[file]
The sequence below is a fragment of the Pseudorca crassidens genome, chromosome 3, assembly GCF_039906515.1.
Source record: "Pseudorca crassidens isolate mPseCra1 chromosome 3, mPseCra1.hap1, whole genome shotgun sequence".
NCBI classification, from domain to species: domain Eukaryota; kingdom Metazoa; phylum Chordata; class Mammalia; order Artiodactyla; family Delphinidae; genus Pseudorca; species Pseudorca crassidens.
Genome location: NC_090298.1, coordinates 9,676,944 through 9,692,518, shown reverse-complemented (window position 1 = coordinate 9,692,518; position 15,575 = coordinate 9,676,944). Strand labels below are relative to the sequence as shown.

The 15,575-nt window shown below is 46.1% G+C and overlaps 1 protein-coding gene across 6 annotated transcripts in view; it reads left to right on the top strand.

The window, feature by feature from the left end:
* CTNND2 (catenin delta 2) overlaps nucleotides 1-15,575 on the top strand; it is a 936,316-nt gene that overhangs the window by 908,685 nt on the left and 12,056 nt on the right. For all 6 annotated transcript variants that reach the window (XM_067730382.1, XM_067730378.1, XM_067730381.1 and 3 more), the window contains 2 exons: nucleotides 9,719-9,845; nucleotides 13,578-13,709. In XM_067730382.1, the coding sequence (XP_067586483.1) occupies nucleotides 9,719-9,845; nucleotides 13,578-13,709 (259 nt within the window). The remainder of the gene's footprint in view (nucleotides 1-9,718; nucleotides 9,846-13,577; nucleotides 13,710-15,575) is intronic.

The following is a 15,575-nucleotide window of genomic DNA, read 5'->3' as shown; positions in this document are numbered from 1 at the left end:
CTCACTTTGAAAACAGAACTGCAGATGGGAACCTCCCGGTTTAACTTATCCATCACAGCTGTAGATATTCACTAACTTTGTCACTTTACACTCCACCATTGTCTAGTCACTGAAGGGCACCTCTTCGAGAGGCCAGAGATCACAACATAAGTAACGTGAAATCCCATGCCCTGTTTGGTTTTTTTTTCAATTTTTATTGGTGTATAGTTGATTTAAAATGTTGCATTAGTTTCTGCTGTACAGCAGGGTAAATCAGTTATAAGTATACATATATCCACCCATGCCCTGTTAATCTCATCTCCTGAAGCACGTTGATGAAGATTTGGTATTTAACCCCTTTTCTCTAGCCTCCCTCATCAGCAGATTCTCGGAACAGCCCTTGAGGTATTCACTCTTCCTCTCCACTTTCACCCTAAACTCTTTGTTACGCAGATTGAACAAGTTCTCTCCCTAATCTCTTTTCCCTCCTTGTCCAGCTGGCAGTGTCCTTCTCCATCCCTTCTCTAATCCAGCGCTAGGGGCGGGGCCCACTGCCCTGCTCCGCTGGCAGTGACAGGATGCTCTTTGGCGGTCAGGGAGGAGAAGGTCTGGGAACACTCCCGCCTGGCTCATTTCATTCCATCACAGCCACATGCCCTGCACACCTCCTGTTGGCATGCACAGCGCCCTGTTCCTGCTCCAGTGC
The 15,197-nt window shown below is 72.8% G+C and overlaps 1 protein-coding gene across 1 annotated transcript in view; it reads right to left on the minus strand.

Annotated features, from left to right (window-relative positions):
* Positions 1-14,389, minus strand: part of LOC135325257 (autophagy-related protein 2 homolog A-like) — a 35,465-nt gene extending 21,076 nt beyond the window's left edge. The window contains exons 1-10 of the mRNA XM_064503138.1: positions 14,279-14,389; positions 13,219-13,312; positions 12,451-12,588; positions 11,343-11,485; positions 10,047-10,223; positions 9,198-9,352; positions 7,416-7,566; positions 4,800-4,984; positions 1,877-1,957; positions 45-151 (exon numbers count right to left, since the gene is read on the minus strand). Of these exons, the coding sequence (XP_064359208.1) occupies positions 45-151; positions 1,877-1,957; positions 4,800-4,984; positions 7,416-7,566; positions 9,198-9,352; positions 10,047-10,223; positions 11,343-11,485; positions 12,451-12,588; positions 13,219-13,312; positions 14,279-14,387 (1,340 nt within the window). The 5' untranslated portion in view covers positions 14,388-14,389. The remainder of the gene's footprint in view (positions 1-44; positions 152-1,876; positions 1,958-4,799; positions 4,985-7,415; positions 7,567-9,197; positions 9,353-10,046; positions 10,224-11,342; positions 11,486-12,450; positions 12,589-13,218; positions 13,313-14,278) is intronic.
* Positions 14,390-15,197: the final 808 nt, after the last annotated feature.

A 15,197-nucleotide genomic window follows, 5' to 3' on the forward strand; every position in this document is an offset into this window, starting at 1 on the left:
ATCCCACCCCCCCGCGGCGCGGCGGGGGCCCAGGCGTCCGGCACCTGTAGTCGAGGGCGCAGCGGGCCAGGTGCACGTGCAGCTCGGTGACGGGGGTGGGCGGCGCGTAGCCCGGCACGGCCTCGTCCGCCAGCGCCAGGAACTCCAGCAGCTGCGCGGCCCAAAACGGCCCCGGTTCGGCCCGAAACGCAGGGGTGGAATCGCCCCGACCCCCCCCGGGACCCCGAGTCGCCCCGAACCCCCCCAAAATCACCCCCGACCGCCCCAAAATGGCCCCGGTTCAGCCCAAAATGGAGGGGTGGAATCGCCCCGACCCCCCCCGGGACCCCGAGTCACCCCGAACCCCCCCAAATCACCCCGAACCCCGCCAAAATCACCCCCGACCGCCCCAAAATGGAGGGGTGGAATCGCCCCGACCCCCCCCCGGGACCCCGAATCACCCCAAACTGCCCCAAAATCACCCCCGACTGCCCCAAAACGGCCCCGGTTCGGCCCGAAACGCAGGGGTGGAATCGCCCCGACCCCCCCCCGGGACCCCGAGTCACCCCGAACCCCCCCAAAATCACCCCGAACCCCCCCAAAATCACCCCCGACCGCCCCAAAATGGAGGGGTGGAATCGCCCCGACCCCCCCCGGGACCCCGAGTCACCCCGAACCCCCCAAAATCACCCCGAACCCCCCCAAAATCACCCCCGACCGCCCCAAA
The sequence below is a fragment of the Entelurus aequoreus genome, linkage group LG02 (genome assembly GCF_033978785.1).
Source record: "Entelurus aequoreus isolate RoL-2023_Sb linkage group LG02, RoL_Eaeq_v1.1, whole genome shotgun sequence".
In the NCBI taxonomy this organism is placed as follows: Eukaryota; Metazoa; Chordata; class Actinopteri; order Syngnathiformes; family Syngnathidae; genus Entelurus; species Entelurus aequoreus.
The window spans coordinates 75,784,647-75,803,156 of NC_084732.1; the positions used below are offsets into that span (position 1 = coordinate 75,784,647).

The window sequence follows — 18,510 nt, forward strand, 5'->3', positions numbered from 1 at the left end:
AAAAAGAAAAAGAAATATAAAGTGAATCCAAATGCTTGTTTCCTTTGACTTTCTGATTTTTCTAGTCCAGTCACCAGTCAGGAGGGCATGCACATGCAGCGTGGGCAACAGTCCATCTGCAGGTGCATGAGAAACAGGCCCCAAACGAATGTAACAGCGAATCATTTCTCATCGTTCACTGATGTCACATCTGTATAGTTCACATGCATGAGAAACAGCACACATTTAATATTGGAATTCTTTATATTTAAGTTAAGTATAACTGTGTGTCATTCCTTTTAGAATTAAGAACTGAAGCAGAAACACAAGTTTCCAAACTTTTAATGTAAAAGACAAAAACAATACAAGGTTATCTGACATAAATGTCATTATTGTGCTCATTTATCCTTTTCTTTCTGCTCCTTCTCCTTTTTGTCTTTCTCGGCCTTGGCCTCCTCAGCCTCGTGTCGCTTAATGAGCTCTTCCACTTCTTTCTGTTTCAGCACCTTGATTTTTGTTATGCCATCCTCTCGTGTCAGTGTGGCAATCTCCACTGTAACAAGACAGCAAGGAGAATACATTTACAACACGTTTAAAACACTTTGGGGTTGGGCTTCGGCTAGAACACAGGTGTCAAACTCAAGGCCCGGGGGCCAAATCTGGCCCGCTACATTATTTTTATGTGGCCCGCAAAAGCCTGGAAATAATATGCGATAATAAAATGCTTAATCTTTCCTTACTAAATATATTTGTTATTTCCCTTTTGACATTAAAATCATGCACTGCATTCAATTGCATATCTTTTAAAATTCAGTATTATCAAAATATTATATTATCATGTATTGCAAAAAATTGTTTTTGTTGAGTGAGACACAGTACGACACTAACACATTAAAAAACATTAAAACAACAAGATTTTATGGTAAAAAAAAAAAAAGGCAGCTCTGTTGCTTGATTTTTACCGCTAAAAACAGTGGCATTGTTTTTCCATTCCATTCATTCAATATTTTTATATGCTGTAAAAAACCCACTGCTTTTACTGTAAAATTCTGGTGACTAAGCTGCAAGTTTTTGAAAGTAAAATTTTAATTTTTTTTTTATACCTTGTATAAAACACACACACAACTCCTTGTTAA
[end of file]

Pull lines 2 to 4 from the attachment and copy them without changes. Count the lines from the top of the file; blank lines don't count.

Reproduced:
Source record: "Pseudorca crassidens isolate mPseCra1 chromosome 3, mPseCra1.hap1, whole genome shotgun sequence".
NCBI classification, from domain to species: domain Eukaryota; kingdom Metazoa; phylum Chordata; class Mammalia; order Artiodactyla; family Delphinidae; genus Pseudorca; species Pseudorca crassidens.
Genome location: NC_090298.1, coordinates 9,676,944 through 9,692,518, shown reverse-complemented (window position 1 = coordinate 9,692,518; position 15,575 = coordinate 9,676,944). Strand labels below are relative to the sequence as shown.